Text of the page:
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Preprints
https://doi.org/10.5194/nhess-2019-362
© Author(s) 2020. This work is distributed under
the Creative Commons Attribution 4.0 License.
https://doi.org/10.5194/nhess-2019-362
© Author(s) 2020. This work is distributed under
the Creative Commons Attribution 4.0 License.

Submitted as: research article 06 Jan 2020

Submitted as: research article | 06 Jan 2020

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A revised version of this preprint is currently under review for the journal NHESS.

Lagrangian Trajectory Modelling for a Person lost at Sea during Adriatic Scirocco Storm of 29 October 2018

Matjaž Ličer1, Solène Estival2, Catalina Reyes-Suarez3, Davide Deponte3, and Anja Fettich4 Matjaž Ličer et al.
  • 1National Institute of Biology, Piran, Slovenia
  • 2École Nationale Supérieure de Techniques Avancées, Paris, France
  • 3Istituto Nazionale di Oceanografia e Geofisica Sperimentale, Sgonico, Italy
  • 4Slovenian Environment Agency, Ljubljana, Slovenia

Abstract. On 29 October 2018 a windsurfer's mast broke about 1 km offshore during a severe Scirocco storm in the Northern Adriatic Sea. He was drifting in severe marine conditions until he eventually beached alive and well in Sistiana (Italy) 24 hours later. We conducted an interview with the survivor to reconstruct his trajectory and to gain insight into his swimming and paddling strategy. We then attempted a Lagrangian simulation of his trajectory in two ways. Firstly by performing a leeway simulation using the OpenDrift tracking code using two object types: Person-in-Water-1 and Person-powered-vessel-2. Secondly, we model the trajectory using our own Lagrangian tracking code FlowTrack. In both cases a high-resolution (1 km) setup of NEMO v3.6 circulation model was employed for the surface current component and a 4.4 km operational setup of the ALADIN atmospheric model was used for wind forcing. OpenDrift yields best results using Person-powered-vessel-2 object type, indicating a relatively broad search and rescue area which covers 45 km2 after six hours and rises to 380 km2 after 24 hours. The simulated most probable SAR area envelops the reconstructed drift trajectory and is also temporaly consistent with the reconstruction. FlowTrack yields a search and rescue area with a comparable lateral extent but with much less downwind spread. While both Lagrangian models were able to envelop the reconstructed drift trajectory during this validation, we recommend using OpenDrift for similar search-and-rescue missions in the future due to its flexibility and drifting object dependent calibration on empirical data.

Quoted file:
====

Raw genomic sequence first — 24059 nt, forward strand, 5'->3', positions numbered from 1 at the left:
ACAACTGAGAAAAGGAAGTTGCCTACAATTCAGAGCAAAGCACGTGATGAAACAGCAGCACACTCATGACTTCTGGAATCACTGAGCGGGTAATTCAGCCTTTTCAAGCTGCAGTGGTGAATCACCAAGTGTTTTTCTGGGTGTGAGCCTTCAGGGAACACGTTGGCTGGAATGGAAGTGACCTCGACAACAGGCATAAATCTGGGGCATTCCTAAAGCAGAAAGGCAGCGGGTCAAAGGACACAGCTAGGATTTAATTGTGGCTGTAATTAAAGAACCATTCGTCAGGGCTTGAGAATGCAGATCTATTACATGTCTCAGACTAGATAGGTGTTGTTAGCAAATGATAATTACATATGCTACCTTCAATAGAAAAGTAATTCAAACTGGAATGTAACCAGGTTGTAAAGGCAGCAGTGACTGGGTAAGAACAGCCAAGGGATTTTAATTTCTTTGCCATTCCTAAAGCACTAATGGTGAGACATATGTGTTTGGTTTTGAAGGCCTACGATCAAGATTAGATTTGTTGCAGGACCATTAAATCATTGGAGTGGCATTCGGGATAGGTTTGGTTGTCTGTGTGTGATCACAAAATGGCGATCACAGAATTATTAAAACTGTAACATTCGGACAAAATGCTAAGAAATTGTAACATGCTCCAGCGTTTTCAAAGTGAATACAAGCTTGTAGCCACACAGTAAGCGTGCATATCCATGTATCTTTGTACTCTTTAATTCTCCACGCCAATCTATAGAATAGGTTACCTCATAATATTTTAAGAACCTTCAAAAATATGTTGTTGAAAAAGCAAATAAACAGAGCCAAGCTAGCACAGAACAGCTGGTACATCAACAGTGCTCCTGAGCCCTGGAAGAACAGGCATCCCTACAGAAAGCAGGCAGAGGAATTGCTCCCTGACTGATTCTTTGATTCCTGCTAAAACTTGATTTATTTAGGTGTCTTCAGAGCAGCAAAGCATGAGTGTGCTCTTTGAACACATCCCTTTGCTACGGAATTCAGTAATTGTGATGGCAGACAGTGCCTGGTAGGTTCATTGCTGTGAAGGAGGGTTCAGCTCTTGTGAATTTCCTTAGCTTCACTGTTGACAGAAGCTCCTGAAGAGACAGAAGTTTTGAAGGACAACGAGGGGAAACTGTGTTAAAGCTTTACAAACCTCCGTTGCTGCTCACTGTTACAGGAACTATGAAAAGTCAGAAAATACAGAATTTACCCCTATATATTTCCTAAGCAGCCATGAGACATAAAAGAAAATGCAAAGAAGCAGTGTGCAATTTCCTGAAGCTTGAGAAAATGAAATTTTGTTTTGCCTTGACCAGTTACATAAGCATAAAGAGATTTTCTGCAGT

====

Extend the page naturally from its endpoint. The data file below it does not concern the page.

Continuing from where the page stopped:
Matjaž Ličer et al.

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Matjaž Ličer et al.

Matjaž Ličer et al.

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Latest update: 29 May 2020
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Short summary
On 29 October 2018 a windsurfer’s mast broke about 1 km offshore during a severe Scirocco storm in the Northern Adriatic Sea. He was drifting in severe marine conditions until he eventually beached alive and well in Sistiana (Italy) 24 hours later. We conducted an interview with the survivor to reconstruct his trajectory and to gain insight into his swimming and paddling strategy. We simulate his trajectory in several ways and estimate optimal search-and-rescue area for civil rescue response.
On 29 October 2018 a windsurfer’s mast broke about 1 km offshore during a severe Scirocco...
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